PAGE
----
Three years ago, Shane Vidovic and Ted Dupaski bought an old truck for about $1,000 on Craigslist. They cleaned it up, installed a smoker, and with some serious trial and error, created The Proper Pig, Cleveland's award-winning BBQ on wheels.
After a couple years of modest but steady success, the entrepreneurs decided it was time to take their rolling restaurant to a brick-and-mortar location.
And they hoped to do it with help from Kathy Futey, an investor on CNBC's reality business show "Cleveland Hustles."
The show focuses on revitalizing the economically challenged Gordon Square neighborhood of Cleveland. Vidovic and Dupaski were looking to secure a $100,000 investment from Futey in exchange for 25 percent equity in their restaurant.
The investment was particularly important to the family-focused men because they hoped it would create stability in their lives — especially for Vidovic, who is raising an 8-year-old daughter by himself after his wife died of cancer.
"One of the reasons I wanted to open The Proper Pig," Vidovic said, "was to show my daughter that sometimes in life [you have to be] willing to take chances in order to be happy."
To test The Proper Pig's viability as a full-time restaurant and potential investment, Futey challenged the BBQ men to open a one-day pop-up shop with the goal of serving 200 customers and generating at least $1,500 in sales.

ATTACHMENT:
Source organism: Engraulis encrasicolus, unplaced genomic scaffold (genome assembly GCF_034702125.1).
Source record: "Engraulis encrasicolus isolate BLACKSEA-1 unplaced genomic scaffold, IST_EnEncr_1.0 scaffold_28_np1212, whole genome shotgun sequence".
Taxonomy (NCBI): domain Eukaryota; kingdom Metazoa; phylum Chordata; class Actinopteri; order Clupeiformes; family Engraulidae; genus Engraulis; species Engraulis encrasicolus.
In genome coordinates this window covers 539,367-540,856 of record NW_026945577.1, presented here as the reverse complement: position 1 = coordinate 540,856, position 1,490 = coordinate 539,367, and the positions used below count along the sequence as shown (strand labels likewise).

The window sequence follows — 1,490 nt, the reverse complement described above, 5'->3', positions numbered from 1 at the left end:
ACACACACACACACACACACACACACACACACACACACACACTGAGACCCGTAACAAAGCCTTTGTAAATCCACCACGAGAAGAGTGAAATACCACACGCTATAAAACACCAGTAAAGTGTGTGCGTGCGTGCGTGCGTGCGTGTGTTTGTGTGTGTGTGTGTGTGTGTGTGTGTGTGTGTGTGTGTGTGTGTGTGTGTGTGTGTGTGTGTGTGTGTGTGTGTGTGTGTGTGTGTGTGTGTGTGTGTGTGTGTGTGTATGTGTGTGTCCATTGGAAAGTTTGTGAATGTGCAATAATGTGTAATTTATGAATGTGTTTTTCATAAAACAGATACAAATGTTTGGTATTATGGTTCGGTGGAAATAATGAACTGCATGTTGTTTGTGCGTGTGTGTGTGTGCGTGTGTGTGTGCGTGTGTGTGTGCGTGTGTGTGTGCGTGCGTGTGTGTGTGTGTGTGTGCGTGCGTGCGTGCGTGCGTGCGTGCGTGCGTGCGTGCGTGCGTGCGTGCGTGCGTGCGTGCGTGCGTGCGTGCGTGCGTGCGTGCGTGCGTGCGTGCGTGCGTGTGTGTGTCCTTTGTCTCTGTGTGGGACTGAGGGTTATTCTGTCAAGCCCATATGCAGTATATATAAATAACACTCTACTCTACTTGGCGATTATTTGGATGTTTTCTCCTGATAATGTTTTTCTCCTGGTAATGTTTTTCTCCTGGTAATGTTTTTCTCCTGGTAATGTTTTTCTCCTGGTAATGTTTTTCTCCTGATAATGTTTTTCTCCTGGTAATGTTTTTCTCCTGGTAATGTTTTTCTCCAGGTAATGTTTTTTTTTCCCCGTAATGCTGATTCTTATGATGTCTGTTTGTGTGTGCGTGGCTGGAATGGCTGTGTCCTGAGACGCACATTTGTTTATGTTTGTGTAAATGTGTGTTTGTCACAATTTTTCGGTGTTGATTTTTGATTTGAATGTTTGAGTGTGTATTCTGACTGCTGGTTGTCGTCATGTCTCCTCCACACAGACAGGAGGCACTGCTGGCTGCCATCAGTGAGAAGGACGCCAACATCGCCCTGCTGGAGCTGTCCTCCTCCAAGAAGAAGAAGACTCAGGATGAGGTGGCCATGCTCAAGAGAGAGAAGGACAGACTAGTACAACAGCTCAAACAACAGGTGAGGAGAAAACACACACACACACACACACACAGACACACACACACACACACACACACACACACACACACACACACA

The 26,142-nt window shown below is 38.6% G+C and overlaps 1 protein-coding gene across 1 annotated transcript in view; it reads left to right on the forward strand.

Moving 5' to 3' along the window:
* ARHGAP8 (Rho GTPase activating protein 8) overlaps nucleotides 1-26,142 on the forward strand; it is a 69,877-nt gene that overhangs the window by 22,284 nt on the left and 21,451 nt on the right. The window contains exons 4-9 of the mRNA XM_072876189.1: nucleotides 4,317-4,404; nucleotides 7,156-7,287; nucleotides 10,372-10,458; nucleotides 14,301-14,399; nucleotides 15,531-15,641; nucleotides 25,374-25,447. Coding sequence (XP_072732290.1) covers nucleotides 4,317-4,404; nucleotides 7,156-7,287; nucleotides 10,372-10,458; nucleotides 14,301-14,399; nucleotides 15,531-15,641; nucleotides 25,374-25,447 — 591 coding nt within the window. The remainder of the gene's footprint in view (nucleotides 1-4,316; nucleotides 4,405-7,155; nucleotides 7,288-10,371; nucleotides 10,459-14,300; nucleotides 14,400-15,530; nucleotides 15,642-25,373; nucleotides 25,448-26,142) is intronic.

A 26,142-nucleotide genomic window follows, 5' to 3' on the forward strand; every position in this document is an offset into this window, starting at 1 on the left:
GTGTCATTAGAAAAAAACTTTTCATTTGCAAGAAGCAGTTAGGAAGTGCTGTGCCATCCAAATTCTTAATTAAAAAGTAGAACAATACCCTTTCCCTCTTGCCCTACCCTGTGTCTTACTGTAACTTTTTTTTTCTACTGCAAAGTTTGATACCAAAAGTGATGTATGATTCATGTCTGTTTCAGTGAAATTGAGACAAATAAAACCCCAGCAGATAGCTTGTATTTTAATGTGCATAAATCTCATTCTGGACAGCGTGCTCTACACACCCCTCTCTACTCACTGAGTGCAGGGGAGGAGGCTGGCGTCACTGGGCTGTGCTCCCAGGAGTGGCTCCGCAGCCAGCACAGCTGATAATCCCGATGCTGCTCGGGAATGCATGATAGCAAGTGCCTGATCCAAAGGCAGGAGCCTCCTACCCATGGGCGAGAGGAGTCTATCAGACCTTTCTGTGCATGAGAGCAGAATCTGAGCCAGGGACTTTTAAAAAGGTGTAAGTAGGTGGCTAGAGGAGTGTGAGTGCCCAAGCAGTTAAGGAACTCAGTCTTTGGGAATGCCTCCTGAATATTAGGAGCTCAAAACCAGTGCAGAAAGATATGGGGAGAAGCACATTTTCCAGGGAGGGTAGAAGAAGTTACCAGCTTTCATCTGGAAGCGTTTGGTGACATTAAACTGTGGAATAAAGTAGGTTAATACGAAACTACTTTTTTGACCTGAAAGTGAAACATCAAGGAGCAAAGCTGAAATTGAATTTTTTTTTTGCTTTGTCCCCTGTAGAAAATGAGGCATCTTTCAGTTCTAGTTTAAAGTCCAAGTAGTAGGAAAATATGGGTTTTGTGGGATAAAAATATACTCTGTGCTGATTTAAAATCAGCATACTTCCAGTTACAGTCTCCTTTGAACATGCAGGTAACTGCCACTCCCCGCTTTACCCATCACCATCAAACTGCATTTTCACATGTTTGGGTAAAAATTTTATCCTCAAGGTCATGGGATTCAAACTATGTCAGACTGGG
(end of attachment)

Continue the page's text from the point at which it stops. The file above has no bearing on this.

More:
She also asked The Proper Pig to expand the business into breakfast — something Vidovic and Dupaski had never done before and weren't sure where to begin.
To help them expand their menu into breakfast, they met with Jonathon Sawyer, a James Beard Award-winning chef and another investor on the show.
Sawyer explained that the previous night's unsold leftovers should become the next day's breakfast meat. He also showed them how they could use microwave eggs to create a simple dish that would complement their core business.
Using all of their available food and even seemingly simplistic cooking methods is all about the bottom line. "That revenue stream is important to The Proper Pig," Sawyer said. "And I can teach them how to use it."
But what he didn't teach them was how to set up an actual restaurant. Instead of trying to impress with a well-thought-out eatery, they opted for a few tables covered with black cloth and some chairs.
"We want to let the food do all the talking for us," Vidovic said.
Breakfast was a hit. And they even used inspiration from Sawyer to create a new BBQ sandwich using doughnuts from a local shop.
But the "Cleveland Hustles" team was far less impressed with what The Proper Pig founders did inside the shop.
The show's host, Bonin Bough, said: "They were supposed to create a restaurant feeling here, and all they did was put up some picnic tables."
In the end, The Proper Pig also fell short of its goals. Instead of 200 customers, 185 showed up, and the $1,300 in sales was $200 short of the target.
Futey ultimately decided not to invest in The Proper Pig, opting instead to invest in a yoga studio.
Futey explained her decision: "They didn't properly prepare for the day. Their dining area lacked ambiance. Ultimately, I just think they need more time."